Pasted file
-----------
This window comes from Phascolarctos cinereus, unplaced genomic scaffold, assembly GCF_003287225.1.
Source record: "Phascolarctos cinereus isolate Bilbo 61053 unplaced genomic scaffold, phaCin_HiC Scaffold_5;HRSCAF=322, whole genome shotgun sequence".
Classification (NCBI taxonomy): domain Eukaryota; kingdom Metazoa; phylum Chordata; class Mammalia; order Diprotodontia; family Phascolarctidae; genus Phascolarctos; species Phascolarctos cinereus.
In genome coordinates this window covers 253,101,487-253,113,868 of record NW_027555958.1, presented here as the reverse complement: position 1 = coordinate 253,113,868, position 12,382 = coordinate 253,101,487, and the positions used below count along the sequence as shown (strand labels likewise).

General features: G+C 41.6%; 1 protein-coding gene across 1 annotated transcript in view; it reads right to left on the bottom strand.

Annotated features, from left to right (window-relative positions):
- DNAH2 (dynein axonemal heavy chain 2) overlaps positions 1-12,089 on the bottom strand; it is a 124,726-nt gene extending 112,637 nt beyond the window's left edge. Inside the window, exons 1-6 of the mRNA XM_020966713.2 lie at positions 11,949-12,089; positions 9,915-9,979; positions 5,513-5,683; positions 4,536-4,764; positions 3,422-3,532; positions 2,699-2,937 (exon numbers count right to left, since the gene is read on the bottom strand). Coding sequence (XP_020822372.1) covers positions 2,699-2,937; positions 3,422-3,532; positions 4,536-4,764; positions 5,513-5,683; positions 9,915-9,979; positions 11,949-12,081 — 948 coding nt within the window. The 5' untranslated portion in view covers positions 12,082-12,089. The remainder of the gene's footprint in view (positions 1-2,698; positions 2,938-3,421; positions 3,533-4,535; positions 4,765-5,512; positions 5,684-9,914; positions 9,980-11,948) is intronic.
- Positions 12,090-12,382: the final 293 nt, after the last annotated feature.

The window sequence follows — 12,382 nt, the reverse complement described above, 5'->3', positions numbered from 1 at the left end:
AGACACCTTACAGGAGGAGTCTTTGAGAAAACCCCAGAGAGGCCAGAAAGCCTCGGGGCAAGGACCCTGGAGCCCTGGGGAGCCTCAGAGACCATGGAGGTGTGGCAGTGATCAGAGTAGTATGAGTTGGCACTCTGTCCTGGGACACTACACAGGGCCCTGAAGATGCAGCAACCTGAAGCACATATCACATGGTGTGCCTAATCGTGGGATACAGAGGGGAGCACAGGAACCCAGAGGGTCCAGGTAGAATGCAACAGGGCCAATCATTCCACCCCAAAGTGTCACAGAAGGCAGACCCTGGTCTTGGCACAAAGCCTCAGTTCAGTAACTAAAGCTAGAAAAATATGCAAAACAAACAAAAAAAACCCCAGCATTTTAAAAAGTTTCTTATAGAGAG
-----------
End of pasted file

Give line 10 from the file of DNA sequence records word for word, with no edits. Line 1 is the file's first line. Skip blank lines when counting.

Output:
AGACACCTTACAGGAGGAGTCTTTGAGAAAACCCCAGAGAGGCCAGAAAGCCTCGGGGCAAGGACCCTGGAGCCCTGGGGAGCCTCAGAGACCATGGAGGTGTGGCAGTGATCAGAGTAGTATGAGTTGGCACTCTGTCCTGGGACACTACACAGGGCCCTGAAGATGCAGCAACCTGAAGCACATATCACATGGTGTGCCTAATCGTGGGATACAGAGGGGAGCACAGGAACCCAGAGGGTCCAGGTAGAATGCAACAGGGCCAATCATTCCACCCCAAAGTGTCACAGAAGGCAGACCCTGGTCTTGGCACAAAGCCTCAGTTCAGTAACTAAAGCTAGAAAAATATGCAAAACAAACAAAAAAAACCCCAGCATTTTAAAAAGTTTCTTATAGAGAG